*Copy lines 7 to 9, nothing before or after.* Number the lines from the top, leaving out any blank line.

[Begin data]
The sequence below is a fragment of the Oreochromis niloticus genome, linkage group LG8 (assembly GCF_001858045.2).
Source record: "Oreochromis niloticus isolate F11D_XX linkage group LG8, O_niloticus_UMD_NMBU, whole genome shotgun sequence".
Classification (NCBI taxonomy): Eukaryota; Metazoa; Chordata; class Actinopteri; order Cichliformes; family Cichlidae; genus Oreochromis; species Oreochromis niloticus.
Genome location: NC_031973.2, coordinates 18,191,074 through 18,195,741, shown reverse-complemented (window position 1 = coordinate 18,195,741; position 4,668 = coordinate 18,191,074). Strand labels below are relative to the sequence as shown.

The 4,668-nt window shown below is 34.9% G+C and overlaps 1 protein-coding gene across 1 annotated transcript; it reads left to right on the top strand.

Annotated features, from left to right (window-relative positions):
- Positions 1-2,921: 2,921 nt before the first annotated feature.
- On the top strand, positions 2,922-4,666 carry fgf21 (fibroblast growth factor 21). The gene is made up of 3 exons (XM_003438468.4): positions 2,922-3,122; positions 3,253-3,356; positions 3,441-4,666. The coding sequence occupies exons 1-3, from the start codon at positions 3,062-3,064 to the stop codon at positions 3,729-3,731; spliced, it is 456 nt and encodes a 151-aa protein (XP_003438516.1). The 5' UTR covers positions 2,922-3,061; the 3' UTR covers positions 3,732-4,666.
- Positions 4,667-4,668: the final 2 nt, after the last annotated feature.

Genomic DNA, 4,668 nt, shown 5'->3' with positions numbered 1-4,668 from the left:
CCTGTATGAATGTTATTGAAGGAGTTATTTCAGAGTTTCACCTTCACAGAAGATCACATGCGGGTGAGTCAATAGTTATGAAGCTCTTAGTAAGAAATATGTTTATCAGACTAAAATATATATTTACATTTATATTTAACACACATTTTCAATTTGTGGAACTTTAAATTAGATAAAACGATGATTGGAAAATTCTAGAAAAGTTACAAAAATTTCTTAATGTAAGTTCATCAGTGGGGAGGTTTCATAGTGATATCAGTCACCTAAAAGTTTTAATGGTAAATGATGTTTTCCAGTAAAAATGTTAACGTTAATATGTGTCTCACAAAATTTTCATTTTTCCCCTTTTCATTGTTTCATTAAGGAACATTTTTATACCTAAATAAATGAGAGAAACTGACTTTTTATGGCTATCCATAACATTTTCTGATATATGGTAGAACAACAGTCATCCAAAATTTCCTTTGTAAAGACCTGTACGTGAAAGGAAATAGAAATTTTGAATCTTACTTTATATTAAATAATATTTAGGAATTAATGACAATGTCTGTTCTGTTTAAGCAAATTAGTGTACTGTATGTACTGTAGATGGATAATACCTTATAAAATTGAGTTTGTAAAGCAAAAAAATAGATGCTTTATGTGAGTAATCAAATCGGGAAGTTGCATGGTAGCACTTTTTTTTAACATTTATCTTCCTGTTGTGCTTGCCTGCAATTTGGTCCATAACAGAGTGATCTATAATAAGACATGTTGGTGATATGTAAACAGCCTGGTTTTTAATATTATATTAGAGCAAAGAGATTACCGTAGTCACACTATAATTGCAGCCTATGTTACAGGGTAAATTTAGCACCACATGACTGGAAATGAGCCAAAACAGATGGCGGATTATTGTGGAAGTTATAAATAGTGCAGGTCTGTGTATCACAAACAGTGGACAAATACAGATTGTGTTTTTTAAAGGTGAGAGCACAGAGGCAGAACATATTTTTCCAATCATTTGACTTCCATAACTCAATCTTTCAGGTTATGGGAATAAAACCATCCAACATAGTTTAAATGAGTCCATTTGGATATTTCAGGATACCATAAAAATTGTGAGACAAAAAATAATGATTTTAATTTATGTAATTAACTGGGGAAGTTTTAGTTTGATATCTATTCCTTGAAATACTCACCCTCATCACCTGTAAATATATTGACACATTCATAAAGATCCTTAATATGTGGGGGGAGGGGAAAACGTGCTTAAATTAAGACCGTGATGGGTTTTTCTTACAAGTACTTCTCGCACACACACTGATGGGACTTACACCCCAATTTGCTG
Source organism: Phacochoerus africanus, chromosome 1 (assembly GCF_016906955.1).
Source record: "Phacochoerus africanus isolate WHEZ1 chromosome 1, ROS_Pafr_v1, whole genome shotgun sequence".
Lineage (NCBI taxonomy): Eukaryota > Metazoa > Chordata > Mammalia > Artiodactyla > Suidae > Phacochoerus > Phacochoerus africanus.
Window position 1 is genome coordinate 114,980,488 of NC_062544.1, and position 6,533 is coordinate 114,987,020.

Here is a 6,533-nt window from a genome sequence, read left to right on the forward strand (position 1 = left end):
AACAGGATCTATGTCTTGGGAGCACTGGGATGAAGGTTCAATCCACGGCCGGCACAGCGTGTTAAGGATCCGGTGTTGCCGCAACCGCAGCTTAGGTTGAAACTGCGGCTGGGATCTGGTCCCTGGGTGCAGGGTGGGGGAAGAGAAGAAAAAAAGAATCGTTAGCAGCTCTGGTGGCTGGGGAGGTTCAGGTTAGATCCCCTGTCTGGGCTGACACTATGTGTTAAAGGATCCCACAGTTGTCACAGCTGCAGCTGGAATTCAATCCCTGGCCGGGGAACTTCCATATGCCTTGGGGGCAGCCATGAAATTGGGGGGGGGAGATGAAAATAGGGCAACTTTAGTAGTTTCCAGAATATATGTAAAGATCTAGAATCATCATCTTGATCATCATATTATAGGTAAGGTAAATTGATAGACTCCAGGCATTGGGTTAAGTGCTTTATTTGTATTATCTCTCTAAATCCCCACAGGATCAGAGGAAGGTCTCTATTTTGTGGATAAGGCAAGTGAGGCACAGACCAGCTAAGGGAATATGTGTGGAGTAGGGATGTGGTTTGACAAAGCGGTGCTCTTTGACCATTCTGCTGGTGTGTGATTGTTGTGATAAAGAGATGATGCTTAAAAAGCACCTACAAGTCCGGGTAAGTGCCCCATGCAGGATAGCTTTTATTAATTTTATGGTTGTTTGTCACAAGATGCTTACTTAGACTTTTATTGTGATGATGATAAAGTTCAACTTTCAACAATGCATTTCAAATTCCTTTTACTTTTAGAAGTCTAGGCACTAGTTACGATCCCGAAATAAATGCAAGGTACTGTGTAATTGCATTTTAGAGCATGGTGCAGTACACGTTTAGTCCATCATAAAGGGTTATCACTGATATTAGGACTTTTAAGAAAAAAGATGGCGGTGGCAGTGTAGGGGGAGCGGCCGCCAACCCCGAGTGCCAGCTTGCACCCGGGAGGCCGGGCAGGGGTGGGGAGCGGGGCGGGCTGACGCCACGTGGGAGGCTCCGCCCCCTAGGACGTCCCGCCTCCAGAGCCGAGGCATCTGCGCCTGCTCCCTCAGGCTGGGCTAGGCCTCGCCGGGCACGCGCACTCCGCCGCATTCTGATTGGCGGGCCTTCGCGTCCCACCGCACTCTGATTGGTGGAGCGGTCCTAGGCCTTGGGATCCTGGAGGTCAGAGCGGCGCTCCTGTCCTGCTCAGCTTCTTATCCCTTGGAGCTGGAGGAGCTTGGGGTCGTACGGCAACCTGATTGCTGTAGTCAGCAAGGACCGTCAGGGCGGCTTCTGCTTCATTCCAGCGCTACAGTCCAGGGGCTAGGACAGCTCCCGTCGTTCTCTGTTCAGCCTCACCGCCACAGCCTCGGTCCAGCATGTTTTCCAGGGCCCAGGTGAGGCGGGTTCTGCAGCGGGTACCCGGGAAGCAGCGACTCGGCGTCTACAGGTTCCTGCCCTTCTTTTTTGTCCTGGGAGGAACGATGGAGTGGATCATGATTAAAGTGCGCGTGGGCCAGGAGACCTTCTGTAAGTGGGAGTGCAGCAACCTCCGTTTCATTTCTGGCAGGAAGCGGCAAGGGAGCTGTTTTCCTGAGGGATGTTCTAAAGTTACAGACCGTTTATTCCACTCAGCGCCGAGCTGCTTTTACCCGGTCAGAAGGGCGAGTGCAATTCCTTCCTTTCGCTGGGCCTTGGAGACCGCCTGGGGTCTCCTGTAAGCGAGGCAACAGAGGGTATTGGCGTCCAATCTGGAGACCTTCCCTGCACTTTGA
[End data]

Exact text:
- Positions 1-2,921: 2,921 nt before the first annotated feature.
- On the top strand, positions 2,922-4,666 carry fgf21 (fibroblast growth factor 21). The gene is made up of 3 exons (XM_003438468.4): positions 2,922-3,122; positions 3,253-3,356; positions 3,441-4,666. The coding sequence occupies exons 1-3, from the start codon at positions 3,062-3,064 to the stop codon at positions 3,729-3,731; spliced, it is 456 nt and encodes a 151-aa protein (XP_003438516.1). The 5' UTR covers positions 2,922-3,061; the 3' UTR covers positions 3,732-4,666.
- Positions 4,667-4,668: the final 2 nt, after the last annotated feature.